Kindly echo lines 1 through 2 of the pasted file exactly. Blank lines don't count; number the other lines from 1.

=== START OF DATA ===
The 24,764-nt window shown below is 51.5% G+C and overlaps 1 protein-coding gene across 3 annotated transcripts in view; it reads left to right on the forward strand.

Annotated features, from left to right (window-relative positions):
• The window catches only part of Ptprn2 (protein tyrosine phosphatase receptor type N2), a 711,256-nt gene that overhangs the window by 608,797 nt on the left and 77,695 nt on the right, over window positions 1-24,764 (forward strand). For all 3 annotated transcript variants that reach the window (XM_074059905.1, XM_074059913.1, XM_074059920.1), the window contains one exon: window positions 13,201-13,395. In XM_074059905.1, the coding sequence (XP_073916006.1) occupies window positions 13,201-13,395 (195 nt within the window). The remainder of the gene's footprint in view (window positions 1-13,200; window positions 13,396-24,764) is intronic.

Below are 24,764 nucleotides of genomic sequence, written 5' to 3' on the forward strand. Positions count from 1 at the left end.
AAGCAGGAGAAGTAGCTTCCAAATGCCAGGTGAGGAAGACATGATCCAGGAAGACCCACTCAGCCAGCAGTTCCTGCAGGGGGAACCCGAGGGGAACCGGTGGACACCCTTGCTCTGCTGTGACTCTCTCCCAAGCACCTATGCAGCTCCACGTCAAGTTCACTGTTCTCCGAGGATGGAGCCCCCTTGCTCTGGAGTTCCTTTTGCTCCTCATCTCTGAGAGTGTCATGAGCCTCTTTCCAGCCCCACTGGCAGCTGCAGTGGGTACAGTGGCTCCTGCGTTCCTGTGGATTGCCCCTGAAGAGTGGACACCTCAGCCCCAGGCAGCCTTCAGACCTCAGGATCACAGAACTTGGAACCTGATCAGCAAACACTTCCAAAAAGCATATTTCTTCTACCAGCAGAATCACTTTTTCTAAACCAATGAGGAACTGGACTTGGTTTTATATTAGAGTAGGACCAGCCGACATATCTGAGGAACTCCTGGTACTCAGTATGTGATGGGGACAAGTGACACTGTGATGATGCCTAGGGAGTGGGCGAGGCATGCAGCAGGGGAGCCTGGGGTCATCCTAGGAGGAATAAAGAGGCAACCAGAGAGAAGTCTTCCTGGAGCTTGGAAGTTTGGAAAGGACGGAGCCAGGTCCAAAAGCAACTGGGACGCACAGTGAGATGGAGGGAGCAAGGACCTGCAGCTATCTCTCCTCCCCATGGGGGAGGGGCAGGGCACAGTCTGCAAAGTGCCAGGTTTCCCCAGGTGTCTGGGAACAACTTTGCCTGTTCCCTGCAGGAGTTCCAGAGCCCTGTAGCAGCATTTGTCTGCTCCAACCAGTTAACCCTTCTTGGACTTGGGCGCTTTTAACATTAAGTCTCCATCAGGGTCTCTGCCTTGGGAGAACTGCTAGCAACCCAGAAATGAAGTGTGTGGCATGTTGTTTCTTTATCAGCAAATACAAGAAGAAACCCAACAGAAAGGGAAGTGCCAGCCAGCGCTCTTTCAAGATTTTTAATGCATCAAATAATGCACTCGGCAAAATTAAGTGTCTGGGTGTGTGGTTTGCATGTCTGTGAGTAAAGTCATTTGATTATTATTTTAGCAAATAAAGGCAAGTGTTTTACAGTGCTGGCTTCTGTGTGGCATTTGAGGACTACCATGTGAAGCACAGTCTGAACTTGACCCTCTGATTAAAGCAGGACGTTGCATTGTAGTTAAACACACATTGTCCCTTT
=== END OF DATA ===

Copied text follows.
The 24,764-nt window shown below is 51.5% G+C and overlaps 1 protein-coding gene across 3 annotated transcripts in view; it reads left to right on the forward strand.

Annotated features, from left to right (window-relative positions):